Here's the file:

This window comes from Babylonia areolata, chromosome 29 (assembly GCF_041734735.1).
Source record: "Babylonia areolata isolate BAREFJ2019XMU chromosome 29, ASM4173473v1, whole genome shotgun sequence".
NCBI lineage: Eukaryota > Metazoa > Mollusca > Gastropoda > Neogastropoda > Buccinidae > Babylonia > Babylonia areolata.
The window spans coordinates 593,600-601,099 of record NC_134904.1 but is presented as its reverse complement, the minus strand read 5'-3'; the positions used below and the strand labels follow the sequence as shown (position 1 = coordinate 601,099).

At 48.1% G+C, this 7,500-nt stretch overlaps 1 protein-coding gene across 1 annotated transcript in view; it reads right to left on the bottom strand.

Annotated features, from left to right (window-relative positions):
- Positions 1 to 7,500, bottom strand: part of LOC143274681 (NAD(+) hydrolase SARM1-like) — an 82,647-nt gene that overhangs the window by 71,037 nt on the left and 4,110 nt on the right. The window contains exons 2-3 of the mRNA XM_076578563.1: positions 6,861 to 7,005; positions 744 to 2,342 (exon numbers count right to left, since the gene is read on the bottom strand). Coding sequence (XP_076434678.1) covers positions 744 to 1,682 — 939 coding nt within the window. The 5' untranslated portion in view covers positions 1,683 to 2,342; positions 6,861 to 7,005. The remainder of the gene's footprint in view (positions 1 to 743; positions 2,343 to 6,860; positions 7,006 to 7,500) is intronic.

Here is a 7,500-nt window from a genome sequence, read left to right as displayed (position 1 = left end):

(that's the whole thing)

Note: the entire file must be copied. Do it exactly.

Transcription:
This window comes from Babylonia areolata, chromosome 29 (assembly GCF_041734735.1).
Source record: "Babylonia areolata isolate BAREFJ2019XMU chromosome 29, ASM4173473v1, whole genome shotgun sequence".
NCBI lineage: Eukaryota > Metazoa > Mollusca > Gastropoda > Neogastropoda > Buccinidae > Babylonia > Babylonia areolata.
The window spans coordinates 593,600-601,099 of record NC_134904.1 but is presented as its reverse complement, the minus strand read 5'-3'; the positions used below and the strand labels follow the sequence as shown (position 1 = coordinate 601,099).

At 48.1% G+C, this 7,500-nt stretch overlaps 1 protein-coding gene across 1 annotated transcript in view; it reads right to left on the bottom strand.

Annotated features, from left to right (window-relative positions):
- Positions 1 to 7,500, bottom strand: part of LOC143274681 (NAD(+) hydrolase SARM1-like) — an 82,647-nt gene that overhangs the window by 71,037 nt on the left and 4,110 nt on the right. The window contains exons 2-3 of the mRNA XM_076578563.1: positions 6,861 to 7,005; positions 744 to 2,342 (exon numbers count right to left, since the gene is read on the bottom strand). Coding sequence (XP_076434678.1) covers positions 744 to 1,682 — 939 coding nt within the window. The 5' untranslated portion in view covers positions 1,683 to 2,342; positions 6,861 to 7,005. The remainder of the gene's footprint in view (positions 1 to 743; positions 2,343 to 6,860; positions 7,006 to 7,500) is intronic.

Here is a 7,500-nt window from a genome sequence, read left to right as displayed (position 1 = left end):